ChatGPT and 3D Printing: A Look into MakeUseOf’s Findings

By on October 17th, 2023 in news, Service

Tags: , , , ,

Can ChatGPT help 3D printer operators? [Source: Fabbaloo / D3]

I’m reading a curious article on MakeUseOf that attempts to show how ChatGPT can be used for 3D printing.

The story, entitled, “How to Use ChatGPT for 3D Printing” presents several ways they believe the AI tool could be useful in 3D printing. After all, they are “make use of”.

I was eager to learn what these techniques could be, as I’ve been doing considerable experimentation with new AI tools myself. What would they come up with?

Their first suggestion is to use ChatGPT to create 3D models by generating an ASCII STL file. 3D models can be stored as STL, either in ASCII or binary format, with binary often being far smaller in size.

Their method was to simply ask ChatGPT to generate a STL file for a cube shape. They showed a screenshot of their attempt, and I tried this as well. ChatGPT seemed to know about STL files, so that was a good start.

I copied the text generated (it’s ASCII after all), and pasted it into a text file, and then renamed it to “.stl”. This failed miserably, as the code consistently would not import due to “premature end of file”. I could not figure out what was wrong, but clearly ChatGPT did something incorrect in its formatting.

The story suggests that generating complex 3D models using this approach would not be feasible, as OpenAI could not possibly provide sufficient resources to generate anything large.

My conclusion was that this approach isn’t really worth doing, at least at this point in the evolution of AI tools. Cubes and other simple shapes are instantly created in many other tools.

The story then suggests using ChatGPT to generate a Python script for execution in Blender to create a 3D model. They apparently made this actually work, but I strongly suspect in practice one would be doing iterative debugging to get it right. That’s usually the case whenever ChatGPT generates code, and it would be the same here.

In any case, this approach would only be feasible for very simple geometries, which can already be made in almost any 3D CAD tool.

The story suggests one could have ChatGPT inspect and repair damaged GCODE. I suppose this is theoretically possible, but GCODE can be enormous in size, far beyond the current capacity of ChatGPT. A far better approach would be to simply re-slice the 3D model to get better GCODE.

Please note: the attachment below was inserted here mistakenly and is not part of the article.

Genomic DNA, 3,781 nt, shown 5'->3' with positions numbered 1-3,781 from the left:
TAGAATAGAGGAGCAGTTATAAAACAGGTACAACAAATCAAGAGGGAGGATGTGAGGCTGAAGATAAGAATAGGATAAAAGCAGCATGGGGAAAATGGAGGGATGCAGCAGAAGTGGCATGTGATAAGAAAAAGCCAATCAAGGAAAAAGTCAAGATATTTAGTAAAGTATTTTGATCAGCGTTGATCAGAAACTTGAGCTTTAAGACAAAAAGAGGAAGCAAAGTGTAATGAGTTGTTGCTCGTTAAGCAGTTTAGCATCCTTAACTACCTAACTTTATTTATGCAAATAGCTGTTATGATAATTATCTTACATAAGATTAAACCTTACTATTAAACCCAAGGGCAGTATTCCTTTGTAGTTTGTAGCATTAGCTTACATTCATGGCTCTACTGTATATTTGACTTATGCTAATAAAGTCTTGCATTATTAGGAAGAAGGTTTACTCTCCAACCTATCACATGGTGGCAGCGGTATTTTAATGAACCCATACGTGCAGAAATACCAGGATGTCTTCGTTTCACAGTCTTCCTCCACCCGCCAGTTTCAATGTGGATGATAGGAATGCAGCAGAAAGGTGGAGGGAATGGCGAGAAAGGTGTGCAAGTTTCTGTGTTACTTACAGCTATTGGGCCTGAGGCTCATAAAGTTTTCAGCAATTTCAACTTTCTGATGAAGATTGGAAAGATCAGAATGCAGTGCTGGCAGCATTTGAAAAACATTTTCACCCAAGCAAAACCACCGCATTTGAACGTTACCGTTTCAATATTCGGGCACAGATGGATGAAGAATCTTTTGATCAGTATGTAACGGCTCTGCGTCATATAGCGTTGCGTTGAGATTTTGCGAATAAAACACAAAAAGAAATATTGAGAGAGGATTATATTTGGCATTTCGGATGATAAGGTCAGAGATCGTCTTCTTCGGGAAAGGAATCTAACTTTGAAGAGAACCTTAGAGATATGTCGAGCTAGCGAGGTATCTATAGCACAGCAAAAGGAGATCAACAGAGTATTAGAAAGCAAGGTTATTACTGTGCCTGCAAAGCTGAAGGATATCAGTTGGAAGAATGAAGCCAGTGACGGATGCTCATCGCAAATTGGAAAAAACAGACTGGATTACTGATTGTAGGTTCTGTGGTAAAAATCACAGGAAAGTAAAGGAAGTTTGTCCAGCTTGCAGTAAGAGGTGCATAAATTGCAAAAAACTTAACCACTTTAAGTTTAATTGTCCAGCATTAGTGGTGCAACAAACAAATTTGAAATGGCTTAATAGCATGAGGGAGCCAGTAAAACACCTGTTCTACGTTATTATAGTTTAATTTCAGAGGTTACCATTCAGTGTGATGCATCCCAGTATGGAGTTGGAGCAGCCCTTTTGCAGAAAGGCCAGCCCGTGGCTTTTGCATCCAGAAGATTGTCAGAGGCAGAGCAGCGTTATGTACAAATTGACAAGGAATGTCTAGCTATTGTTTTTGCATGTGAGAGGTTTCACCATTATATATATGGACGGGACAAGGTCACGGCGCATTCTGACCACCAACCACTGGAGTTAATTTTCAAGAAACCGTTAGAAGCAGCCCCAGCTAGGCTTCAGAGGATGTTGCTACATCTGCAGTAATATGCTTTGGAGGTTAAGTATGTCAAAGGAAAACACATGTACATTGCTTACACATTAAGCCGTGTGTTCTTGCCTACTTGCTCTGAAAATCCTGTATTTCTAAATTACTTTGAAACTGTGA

They also suggest using ChatGPT to generate prompts for 3D modeling. I don’t really understand what they’re suggesting here, but it may be they’re thinking of text-to-3D tools that require a prompt to generate 3D models. That might work, but at this point the text-to-3D tools are extremely limited in capability and accuracy. Tuning prompts for them would be a waste of time.

They recommend using AI add-ons to existing CAD tools, and say that “most 3D modeling applications have add-ons available that enable you to use ChatGPT”. Perhaps some do, but all of the tools I use definitely do not.

Finally, they suggest using ChatGPT to recommend print settings for the material you’re using. This is, of course, a really bad idea because the settings are dependent on the specific combination of machine and material, with a bit of the 3D model’s geometry as well. Their suggestion is basically the same as “what are the speed and temperature settings for this filament that has no label?” That’s not helpful.

In the end it seems that ChatGPT is really not going to help any serious 3D printer operator at this point. That may change in the future, but I would look to specific applications that leverage AI technology using domain data, rather than a general tools like ChatGPT.

Via MakeUseOf (Hat tip to Gary)

By Kerry Stevenson

Kerry Stevenson, aka "General Fabb" has written over 8,000 stories on 3D printing at Fabbaloo since he launched the venture in 2007, with an intention to promote and grow the incredible technology of 3D printing across the world. So far, it seems to be working!

Leave a comment

Your email address will not be published. Required fields are marked *